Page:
Mega Backdoor Roth IRA – Is It Right For Me?

Mega Backdoor Roth IRA – Is It Right For Me?

February 02, 2021
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A Roth IRA is a fantastic way to save for the future because:

  • It allows for tax-free income during your retirement
  • You are also able to access your principal contributions without penalty or taxes if the account has been opened for more than 5 years
  • There are no required minimum distributions in your lifetime
  • Can be an excellent estate planning tool

However, there are some limitations to how much you can save and who can use this account. The annual contribution limit for 2021 in a Roth IRA is $6,000 (there is a limit of $7,000 if you are over 50). Also, high-income individuals are prohibited from making contributions. In 2021, if you earn more than $140,000 (filing as Single or Head of Household) or $208,000 (Married Filing Jointly), you may not contribute to a Roth IRA… directly.

There is a way around this: a backdoor Roth IRA, also known as a Roth conversion. Those with earned income that is over the threshold may instead first make a nondeductible contribution to a traditional IRA, and then convert it to a Roth IRA. This is a non taxable event as long as there are no gains in the account.  It is an excellent strategy to build a tax-free income stream in retirement.

Now, if you really want to supercharge your Roth savings and have the cash flow to do so, a Mega Backdoor Roth IRA might be a right fit for you. With this method, you can sock away up to $38,500 per year into a Roth IRA. Below is an example if you utilized this strategy for 10 years starting at age 40 and assuming a growth rate of 7%. By saving $385,000 over ten years, it would be worth well over $1 million tax-free in retirement.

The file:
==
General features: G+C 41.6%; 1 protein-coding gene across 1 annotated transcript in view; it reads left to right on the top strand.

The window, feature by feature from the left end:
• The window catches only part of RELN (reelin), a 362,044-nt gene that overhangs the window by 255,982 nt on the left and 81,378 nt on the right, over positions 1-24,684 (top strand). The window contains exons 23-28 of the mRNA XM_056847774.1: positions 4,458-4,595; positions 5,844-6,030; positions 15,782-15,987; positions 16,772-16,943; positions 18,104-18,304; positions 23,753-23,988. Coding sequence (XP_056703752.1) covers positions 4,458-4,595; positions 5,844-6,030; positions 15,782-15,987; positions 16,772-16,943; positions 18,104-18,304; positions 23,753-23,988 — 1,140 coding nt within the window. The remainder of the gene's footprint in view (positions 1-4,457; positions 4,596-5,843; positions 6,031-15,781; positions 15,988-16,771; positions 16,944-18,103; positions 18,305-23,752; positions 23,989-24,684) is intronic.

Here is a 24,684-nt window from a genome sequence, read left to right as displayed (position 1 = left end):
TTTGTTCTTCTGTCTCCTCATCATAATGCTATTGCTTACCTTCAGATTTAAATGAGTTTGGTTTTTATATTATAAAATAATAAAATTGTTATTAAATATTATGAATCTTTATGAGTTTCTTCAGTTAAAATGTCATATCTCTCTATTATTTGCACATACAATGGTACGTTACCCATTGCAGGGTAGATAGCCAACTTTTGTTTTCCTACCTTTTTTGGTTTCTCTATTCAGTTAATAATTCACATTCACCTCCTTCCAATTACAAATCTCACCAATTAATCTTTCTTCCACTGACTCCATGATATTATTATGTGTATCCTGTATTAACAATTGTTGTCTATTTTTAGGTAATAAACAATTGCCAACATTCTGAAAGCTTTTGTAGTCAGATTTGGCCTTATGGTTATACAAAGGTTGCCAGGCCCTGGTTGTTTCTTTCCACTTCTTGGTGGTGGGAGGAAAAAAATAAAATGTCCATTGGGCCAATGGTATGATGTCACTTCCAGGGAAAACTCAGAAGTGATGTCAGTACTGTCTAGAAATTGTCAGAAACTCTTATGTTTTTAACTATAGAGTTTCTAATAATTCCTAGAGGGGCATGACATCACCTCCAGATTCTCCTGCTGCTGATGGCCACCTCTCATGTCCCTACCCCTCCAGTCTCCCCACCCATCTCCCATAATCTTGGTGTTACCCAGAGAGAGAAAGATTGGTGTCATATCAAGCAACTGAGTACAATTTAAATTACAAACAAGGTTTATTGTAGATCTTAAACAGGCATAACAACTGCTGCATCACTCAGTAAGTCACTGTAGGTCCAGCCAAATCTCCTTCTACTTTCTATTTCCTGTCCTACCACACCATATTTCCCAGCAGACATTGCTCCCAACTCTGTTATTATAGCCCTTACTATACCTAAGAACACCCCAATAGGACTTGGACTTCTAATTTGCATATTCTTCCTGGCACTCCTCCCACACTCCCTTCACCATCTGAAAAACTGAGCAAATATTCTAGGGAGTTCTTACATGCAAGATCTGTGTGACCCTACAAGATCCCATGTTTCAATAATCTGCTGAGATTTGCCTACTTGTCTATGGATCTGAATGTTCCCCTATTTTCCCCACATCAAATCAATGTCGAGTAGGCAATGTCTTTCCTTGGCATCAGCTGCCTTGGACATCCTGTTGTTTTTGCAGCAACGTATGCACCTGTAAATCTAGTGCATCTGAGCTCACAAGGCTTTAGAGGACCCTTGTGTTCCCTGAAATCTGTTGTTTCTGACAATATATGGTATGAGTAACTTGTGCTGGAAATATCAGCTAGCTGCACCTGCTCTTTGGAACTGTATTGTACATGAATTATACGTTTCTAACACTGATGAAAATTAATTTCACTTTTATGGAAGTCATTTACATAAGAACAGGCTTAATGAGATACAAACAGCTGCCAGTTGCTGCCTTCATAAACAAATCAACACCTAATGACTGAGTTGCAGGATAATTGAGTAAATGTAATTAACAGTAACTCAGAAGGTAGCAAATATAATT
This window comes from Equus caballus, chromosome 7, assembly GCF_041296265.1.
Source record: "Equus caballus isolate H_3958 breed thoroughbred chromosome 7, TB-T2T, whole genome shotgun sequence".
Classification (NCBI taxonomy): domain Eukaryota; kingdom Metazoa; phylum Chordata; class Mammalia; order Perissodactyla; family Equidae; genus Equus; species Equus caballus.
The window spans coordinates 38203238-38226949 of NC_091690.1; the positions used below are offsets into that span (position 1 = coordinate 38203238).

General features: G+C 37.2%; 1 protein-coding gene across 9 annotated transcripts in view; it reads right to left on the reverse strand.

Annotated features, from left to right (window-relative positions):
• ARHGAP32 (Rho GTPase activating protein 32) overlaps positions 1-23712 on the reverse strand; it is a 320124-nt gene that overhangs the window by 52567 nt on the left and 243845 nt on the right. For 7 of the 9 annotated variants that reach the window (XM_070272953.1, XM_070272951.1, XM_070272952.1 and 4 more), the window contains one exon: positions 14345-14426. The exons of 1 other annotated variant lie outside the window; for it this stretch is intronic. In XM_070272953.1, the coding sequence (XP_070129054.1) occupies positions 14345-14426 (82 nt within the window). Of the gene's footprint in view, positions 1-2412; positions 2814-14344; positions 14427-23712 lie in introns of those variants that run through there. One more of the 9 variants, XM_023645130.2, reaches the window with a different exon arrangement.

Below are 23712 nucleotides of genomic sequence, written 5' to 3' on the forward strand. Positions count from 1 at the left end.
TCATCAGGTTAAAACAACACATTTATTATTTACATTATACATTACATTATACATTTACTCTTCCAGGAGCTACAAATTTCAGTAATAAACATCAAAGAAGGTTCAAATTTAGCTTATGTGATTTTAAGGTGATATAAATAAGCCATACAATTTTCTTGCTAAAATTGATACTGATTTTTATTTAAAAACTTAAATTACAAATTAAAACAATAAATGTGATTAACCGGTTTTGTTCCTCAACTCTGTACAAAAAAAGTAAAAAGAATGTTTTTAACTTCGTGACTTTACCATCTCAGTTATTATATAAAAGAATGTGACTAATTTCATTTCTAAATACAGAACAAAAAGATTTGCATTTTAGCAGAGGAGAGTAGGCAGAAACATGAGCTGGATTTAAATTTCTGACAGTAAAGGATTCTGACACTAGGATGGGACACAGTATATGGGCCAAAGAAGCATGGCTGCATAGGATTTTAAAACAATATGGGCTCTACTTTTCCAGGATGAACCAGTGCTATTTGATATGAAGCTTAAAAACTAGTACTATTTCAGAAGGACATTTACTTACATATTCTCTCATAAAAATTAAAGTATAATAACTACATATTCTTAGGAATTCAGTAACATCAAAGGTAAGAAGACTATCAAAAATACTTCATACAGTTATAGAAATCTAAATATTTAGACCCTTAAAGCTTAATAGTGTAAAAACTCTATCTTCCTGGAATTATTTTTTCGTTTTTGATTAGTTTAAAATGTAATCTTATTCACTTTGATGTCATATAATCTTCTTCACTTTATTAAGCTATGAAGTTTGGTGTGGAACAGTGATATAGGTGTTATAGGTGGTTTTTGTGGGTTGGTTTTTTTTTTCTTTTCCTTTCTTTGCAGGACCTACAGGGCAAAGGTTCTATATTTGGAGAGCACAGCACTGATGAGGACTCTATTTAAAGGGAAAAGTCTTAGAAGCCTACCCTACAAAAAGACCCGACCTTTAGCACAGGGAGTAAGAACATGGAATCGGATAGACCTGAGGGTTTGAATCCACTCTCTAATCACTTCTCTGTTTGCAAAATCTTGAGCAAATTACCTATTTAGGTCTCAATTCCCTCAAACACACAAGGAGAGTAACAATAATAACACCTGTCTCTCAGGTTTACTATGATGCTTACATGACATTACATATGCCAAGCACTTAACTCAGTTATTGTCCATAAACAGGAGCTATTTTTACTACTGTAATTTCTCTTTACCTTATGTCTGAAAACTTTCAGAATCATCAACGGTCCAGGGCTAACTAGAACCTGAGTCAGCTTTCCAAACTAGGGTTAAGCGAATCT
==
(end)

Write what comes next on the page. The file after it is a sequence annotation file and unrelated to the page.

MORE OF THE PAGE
To start, you need to ensure the following for the retirement accounts that you have:

  • Max pre-tax contributions to 401(k), 403(b), or 457 account.
  • Max nondeductible traditional IRA contributions.
  • Max after-tax contributions to a 401(k) that is over the annual limit ($19,500 for 2021)
    • Your employer’s retirement plan must allow for in-service withdrawals of these after-tax contributions. Check with your plan if this is available.

Your 401(k) contribution limits are what limit what you may put into a mega backdoor Roth IRA. To calculate this, the total contribution limit (pre-tax, after-tax, employer matching, employer contribution) of $58,000 ($64,500 for those over age 50) is subtracted by both the pre-tax contribution limit of $19,500 ($26,000 for those over age 50) and the employer matching contributions made. If there is no employer matching, the maximum mega backdoor Roth IRA contribution for 2021 is $38,500.

By utilizing the after-tax contributions and in-service conversion within your 401(k) plan, you have the ability stash more than usual into a Roth IRA for tax-free growth, as long as you wait until age 59 ½ to take withdrawals.

If you meet these income and savings requirements, a mega backdoor Roth IRA may be right for you. You will receive both tax-free income along with the tax-deferred income from your other accounts, which results in a diversified income stream for your retirement.